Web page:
There is a little bit of a history to this: there have been questions about lapses, questions about unethical practices and questions about some deaths that occurred during clinical trials between 2005 and 2012. Perhaps, there are also questions about what this really means for the drug industry.
Govindraj Ethiraj, Editor, IndiaSpend, spoke to Kiran Majumdaar Shaw, chairperson and managing director of Biocon, about specific problems of clinical trials that have been held in abeyance by the courts and what the trials mean for the industry. Here are the edited excerpts:
Kiran Shaw: Clinical trials are a very intrinsic part of drug development. It goes through a pathway that is very well regulated. To begin with, you have to look at any new drug development process by starting to evaluate the drug in what we call non-clinical or pre-clinical model such as animal models where you basically establish safety and toxicity of the particular drug before you even plan human trials. When you enter human clinical trials, it’s done in a step-wise manner. You start with, you know, healthy volunteers who are then administered small doses of the drug based on the data you have derived from your animal trials. You have what are called dose escalation studies to see how the medicines perform at different dose levels to evaluate the safety of the drug. Then you conduct phase-2 trials on a larger number of diseased patients. Once you establish safety, you get into efficacy, which you first establish in a small cohort of patients. Once you establish both safety and efficacy in that small batch of patients, you move on to larger phase-3 clinical trials that evaluates the safety and efficacy in a larger diseased population. This allows the drug to be evaluated and approved in terms of the data you derived from the phase -3 clinical trials. Finally, you have post-marketing trials called phase-4 trials, which are the real use testing setting. This is where you actually have the meta analysis of patients who are actually using these drugs and you basically compile data over a certain period of time that allows you to see how safe and efficacious the drug is in patients.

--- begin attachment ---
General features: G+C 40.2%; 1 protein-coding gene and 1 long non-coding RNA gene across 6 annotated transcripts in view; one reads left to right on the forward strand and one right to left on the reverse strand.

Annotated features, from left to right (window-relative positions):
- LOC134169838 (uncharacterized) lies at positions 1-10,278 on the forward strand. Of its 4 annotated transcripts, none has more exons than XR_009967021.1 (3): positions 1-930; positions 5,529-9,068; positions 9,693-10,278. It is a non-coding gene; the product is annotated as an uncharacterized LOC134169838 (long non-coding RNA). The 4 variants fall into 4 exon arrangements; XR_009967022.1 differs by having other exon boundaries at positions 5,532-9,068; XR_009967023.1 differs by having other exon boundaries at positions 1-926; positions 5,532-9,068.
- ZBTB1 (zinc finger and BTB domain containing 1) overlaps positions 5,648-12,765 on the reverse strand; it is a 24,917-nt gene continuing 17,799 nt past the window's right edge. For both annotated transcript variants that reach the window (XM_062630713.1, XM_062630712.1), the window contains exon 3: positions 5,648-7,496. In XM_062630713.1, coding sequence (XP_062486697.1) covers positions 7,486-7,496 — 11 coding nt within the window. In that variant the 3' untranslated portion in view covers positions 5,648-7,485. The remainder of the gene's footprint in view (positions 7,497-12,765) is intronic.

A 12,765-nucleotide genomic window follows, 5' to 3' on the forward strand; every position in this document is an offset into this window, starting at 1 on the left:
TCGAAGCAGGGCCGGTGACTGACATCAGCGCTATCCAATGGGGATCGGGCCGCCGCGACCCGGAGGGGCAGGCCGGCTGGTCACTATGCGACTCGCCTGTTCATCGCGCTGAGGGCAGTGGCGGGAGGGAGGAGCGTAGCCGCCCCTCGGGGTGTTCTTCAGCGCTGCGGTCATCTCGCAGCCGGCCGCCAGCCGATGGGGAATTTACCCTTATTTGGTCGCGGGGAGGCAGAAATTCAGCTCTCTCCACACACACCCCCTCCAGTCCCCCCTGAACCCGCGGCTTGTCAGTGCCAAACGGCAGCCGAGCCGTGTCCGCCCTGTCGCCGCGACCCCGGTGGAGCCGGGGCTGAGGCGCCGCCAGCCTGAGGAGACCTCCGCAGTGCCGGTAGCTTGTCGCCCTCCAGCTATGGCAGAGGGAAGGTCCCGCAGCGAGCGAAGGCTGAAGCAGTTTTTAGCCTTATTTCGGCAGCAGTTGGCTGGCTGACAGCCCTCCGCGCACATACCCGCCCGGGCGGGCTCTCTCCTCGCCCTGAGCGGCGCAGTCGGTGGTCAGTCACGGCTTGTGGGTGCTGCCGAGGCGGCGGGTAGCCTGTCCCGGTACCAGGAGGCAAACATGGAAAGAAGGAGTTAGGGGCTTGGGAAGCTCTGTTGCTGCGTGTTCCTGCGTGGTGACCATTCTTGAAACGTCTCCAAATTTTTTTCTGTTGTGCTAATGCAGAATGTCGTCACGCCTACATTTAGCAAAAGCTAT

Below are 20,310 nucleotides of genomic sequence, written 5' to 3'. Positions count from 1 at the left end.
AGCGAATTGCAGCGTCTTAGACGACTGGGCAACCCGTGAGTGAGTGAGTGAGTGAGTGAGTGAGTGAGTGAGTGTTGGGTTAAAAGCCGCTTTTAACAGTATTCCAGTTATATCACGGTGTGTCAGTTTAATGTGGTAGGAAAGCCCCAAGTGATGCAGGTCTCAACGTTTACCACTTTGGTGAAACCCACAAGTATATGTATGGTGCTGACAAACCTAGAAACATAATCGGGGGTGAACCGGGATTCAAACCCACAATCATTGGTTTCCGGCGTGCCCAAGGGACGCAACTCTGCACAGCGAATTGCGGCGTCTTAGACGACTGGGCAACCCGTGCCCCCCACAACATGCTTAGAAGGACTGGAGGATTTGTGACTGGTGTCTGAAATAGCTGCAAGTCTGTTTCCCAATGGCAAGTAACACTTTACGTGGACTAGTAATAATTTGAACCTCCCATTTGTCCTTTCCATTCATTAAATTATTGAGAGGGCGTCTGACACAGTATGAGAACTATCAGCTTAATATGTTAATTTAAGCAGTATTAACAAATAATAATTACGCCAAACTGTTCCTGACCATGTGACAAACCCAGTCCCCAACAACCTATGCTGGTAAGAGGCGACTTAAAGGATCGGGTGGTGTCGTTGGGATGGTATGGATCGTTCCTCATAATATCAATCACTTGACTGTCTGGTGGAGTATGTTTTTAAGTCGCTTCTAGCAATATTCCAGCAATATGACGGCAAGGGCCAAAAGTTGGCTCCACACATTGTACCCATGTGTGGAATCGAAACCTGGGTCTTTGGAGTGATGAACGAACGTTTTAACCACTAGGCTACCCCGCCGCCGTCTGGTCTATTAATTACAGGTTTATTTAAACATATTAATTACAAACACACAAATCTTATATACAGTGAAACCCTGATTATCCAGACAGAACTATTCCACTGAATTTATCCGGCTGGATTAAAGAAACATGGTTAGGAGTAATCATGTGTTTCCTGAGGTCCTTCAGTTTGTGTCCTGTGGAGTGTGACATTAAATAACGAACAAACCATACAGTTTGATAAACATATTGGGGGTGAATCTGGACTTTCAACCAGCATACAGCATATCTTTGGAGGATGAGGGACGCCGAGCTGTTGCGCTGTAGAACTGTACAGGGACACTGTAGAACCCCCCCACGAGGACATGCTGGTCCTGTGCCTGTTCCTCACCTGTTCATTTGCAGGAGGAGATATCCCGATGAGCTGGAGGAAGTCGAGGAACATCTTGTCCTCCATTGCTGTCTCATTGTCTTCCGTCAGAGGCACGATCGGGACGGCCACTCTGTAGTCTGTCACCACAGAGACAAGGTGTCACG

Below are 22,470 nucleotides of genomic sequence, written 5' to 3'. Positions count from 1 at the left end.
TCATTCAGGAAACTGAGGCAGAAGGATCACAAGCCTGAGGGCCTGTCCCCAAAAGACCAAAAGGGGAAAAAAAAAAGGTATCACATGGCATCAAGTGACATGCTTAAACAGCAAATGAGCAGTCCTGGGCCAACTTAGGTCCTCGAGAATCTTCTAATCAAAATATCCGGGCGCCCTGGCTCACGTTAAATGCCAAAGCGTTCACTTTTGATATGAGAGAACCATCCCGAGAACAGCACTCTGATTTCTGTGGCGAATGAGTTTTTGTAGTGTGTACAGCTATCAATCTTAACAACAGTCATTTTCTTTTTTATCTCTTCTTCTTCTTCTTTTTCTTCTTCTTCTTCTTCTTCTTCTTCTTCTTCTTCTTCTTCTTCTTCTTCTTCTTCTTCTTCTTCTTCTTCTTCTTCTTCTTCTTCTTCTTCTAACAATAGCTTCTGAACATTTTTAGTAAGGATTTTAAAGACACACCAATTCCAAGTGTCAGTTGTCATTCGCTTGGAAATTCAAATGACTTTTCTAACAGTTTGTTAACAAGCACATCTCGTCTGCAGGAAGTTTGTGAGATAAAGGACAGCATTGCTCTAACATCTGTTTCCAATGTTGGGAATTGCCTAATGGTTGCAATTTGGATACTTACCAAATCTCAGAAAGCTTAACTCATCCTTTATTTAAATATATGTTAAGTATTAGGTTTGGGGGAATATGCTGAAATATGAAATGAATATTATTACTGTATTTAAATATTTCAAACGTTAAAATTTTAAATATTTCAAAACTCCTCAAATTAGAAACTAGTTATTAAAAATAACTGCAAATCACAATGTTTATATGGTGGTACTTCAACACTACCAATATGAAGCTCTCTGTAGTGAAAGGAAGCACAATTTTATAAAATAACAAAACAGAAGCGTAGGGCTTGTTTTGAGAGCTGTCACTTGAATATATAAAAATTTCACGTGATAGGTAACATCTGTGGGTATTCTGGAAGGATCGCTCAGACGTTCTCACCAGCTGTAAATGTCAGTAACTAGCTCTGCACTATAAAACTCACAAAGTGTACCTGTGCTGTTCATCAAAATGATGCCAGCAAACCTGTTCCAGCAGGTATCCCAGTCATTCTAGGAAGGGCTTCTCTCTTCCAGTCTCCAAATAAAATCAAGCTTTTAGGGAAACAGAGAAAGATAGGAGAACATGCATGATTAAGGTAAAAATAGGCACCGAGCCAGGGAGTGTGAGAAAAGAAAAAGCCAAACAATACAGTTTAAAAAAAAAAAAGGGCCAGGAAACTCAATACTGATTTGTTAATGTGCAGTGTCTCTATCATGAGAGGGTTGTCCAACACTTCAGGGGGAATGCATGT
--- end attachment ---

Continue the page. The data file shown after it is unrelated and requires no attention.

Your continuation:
Govind: Right, so the first question: how many of these trials or to what extend do these trials impact the creation or the development of drugs that are aimed at Indian consumers or Indian patients?
Shaw: Well, you know, if I may say so Govind, most of these trials that are being conducted in India are actually phase-IV studies. So, a number of these reports that you are actually talking about – both in the media and by the NGOs who are raising these alarm bells- are actually pertaining to meta analysis of drugs that are being used in patients in India. In fact, many of the deaths that have been reported are in trials that pertain to hypertensive drug or certain other kinds of drugs. Say, even cancer drugs and things like that. If you actually look at the kind of deaths that are being reported, these are about people at high risk. So, the data that you are generating, is showing that the standard of care arm had so many deaths and the new drug arm had so many deaths. And actually, it’s interesting to know that if you actually went by the evidence, you will see that the standard of cared drug actually… arm had many more deaths then the new drug arm. So, actually you are showing that the new drug is benefitting patients. But the way it has been put across is as if to say clinical trials are being conducted in India and you getting a large number of deaths.
Govind: Would you agree with the figure that’s been widely disseminated, almost 2,800?
Shaw: Yeah! Those figures are there but they are not being portrayed in the right manner. I mean today if you are going to take people who are high risk cardiac patients, you know that these are high risk patients, and if you see that the standard of care, for instance I’ll give you an example, if you take say aspirin, which is a normally used drug by any heart patient today. And then you compare it to a new drug, okay, arm, you will see that the Aspirin arm probably has I am just giving an example say a hundred deaths in that arm.
Shaw: And you are seeing in that, new drug arm there are 70 deaths.
Shaw: Now, does that mean you have to stop using Aspirin? No! this is a meta analysis. The way the deaths are reported is, Oh! there was a hypertensive drug trail and there were 70 deaths in the trial. That’s the way the data is being generated and that’s the way NGOs are portraying this data and that’s the way the media is, you know, slicing and dicing this data and even analyzing the data .